Richard Murphy\’s quite right. This is disgusting and must be stopped

Richard Murphy, of Tax Research UK, called the latest switch from the private sector to the state “the creeping control of the state by the big business elite”.

He said: “We’ve had people who are very senior who have moved over to the state, but never the very top.\”

I share the outrage. It is appalling that people come in from the Big 4 Tax Dodgers and then conspire with their former employers to crush the democratic will of the people by occupying important positions in government.

For example, Margaret, Lady Hodge, is now chairman of the Public Accounts Committee: after a thorough training by her masters at Price Waterhouse in the 90s.

It\’s disgusting, isn\’t it, shouldn\’t be allowed.

In my opinion, of course.

18 thoughts on “Richard Murphy\’s quite right. This is disgusting and must be stopped”

  1. I think the private economy (not to mention the state) would get a tremendous boost if the entire management consultancy “industry” were torn limb from limb, its remains burned and the ashes put on the next available one-way flight to alpha centauri.

  2. That seems rather extreme James. Every mindfull of the public purse, I would settle for scattering the ashes over the nearest sewage farm.

  3. What about accountants trained by what’s now KPMG, living in Norfolk and trying to thwart the tax and public spending policy of our democratically elected government?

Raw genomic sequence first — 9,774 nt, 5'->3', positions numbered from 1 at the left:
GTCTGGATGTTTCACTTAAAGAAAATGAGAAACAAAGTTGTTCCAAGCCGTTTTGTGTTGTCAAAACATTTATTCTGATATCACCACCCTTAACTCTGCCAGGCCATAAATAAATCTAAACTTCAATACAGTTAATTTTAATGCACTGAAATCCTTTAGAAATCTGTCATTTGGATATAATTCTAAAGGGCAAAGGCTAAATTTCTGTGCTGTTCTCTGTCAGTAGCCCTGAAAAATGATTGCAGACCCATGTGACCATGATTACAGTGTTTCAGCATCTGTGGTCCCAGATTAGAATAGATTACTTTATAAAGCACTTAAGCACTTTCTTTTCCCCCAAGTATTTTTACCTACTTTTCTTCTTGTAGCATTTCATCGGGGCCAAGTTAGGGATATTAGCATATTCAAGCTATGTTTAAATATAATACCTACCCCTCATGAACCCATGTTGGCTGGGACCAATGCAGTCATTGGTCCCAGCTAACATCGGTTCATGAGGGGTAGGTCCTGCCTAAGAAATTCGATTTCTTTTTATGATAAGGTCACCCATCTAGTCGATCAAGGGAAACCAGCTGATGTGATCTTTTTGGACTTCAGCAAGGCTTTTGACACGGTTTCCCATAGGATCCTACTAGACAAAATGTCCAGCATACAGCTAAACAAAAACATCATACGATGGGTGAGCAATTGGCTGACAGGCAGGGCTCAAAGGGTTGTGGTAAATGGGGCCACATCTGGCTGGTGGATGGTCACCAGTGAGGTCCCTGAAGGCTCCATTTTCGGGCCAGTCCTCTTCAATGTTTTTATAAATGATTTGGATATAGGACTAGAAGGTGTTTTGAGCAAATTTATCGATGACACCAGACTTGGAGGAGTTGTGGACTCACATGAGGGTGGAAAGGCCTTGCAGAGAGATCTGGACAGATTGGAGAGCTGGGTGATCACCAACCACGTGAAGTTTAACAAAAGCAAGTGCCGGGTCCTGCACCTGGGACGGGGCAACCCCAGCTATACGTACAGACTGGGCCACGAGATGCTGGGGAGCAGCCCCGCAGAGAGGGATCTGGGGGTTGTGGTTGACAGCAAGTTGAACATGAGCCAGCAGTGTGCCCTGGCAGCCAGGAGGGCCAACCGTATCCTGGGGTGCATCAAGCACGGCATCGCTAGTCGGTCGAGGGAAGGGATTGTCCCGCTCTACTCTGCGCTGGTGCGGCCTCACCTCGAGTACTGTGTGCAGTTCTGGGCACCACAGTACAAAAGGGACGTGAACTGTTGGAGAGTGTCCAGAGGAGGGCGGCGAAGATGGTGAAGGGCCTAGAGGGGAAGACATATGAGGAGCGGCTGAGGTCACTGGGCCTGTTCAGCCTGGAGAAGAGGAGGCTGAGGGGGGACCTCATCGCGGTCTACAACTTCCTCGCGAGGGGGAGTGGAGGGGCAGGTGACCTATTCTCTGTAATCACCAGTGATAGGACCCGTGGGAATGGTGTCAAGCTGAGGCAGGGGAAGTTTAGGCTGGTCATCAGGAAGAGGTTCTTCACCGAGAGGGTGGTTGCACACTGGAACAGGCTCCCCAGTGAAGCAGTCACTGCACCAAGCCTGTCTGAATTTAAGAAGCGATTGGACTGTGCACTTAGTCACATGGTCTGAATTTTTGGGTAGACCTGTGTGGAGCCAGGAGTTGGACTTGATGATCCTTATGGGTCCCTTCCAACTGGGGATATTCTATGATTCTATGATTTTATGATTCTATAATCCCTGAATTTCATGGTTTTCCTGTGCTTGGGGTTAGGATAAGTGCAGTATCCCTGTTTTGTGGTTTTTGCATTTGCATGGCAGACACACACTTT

4. Could the principle be extended to NGOs? For example, should retired accountants from Wandsworth be allowed to take their vast experience, expertise and economics genius over to the PCS? This is creeping control of our labour organisations by big (OK I admit, this is where my stupid analogy falls down) business?

  5. Only those pure in heart, never compromised by Mammon can enter into the holy of holies.

    This way we can ensure that no state decision will be swayed by knowledge of the real world, any analysis of the downside or other constraint on deluded idiocy.

  6. So Much For Subtlety

    Serf – “Only those pure in heart, never compromised by Mammon can enter into the holy of holies. This way we can ensure that no state decision will be swayed by knowledge of the real world, any analysis of the downside or other constraint on deluded idiocy.”

    You know, I think Ritchie might be on to something here. He is clearly a firm believer in the Divine Rights of Kings. Who else has no obvious monetary interest in running the UK apart from the King? Parliament? Don-t make me laugh!

    All this time I thought he was on the Left, but really he is a closet Jacobite.

    Well, Franz Bonaventura Adalbert Maria Prinz von Bayern, His Royal Highness the Duke of Bavaria, would make an excellent King. He spent the war in a concentration camp and likes deer hunting I am told (which is odd because he seems a little, you know, light in his loafers otherwise if you know what I mean). I am sure that handing over all power to someone with no corporate experience going back at least a 1000 years would please Ritchie no end.